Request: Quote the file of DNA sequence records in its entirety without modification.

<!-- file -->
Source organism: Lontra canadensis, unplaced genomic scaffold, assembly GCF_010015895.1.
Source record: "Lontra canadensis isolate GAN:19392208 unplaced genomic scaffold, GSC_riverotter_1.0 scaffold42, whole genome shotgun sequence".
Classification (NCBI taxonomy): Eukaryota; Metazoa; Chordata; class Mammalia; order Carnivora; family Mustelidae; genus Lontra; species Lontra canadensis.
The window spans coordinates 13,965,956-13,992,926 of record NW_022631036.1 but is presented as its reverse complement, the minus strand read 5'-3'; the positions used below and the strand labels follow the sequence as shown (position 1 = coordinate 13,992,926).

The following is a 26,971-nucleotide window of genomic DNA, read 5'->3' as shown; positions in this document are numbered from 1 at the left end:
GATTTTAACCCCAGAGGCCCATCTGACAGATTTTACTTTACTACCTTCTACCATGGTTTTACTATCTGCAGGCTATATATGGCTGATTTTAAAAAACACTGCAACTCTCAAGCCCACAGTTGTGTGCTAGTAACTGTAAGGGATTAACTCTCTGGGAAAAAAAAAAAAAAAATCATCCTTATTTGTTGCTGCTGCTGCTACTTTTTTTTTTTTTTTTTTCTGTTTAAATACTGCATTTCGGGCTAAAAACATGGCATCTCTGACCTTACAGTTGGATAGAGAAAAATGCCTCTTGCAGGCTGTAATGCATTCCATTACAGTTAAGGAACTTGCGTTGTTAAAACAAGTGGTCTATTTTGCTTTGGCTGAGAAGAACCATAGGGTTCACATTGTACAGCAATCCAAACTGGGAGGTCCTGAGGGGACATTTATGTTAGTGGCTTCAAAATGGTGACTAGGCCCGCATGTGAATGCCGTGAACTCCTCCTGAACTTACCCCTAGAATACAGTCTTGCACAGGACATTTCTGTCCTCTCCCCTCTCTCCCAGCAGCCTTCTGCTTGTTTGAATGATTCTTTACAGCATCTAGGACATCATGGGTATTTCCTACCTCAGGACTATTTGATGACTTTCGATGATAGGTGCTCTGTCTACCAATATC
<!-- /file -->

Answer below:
Source organism: Lontra canadensis, unplaced genomic scaffold, assembly GCF_010015895.1.
Source record: "Lontra canadensis isolate GAN:19392208 unplaced genomic scaffold, GSC_riverotter_1.0 scaffold42, whole genome shotgun sequence".
Classification (NCBI taxonomy): Eukaryota; Metazoa; Chordata; class Mammalia; order Carnivora; family Mustelidae; genus Lontra; species Lontra canadensis.
The window spans coordinates 13,965,956-13,992,926 of record NW_022631036.1 but is presented as its reverse complement, the minus strand read 5'-3'; the positions used below and the strand labels follow the sequence as shown (position 1 = coordinate 13,992,926).

The following is a 26,971-nucleotide window of genomic DNA, read 5'->3' as shown; positions in this document are numbered from 1 at the left end:
GATTTTAACCCCAGAGGCCCATCTGACAGATTTTACTTTACTACCTTCTACCATGGTTTTACTATCTGCAGGCTATATATGGCTGATTTTAAAAAACACTGCAACTCTCAAGCCCACAGTTGTGTGCTAGTAACTGTAAGGGATTAACTCTCTGGGAAAAAAAAAAAAAAAATCATCCTTATTTGTTGCTGCTGCTGCTACTTTTTTTTTTTTTTTTTTCTGTTTAAATACTGCATTTCGGGCTAAAAACATGGCATCTCTGACCTTACAGTTGGATAGAGAAAAATGCCTCTTGCAGGCTGTAATGCATTCCATTACAGTTAAGGAACTTGCGTTGTTAAAACAAGTGGTCTATTTTGCTTTGGCTGAGAAGAACCATAGGGTTCACATTGTACAGCAATCCAAACTGGGAGGTCCTGAGGGGACATTTATGTTAGTGGCTTCAAAATGGTGACTAGGCCCGCATGTGAATGCCGTGAACTCCTCCTGAACTTACCCCTAGAATACAGTCTTGCACAGGACATTTCTGTCCTCTCCCCTCTCTCCCAGCAGCCTTCTGCTTGTTTGAATGATTCTTTACAGCATCTAGGACATCATGGGTATTTCCTACCTCAGGACTATTTGATGACTTTCGATGATAGGTGCTCTGTCTACCAATATC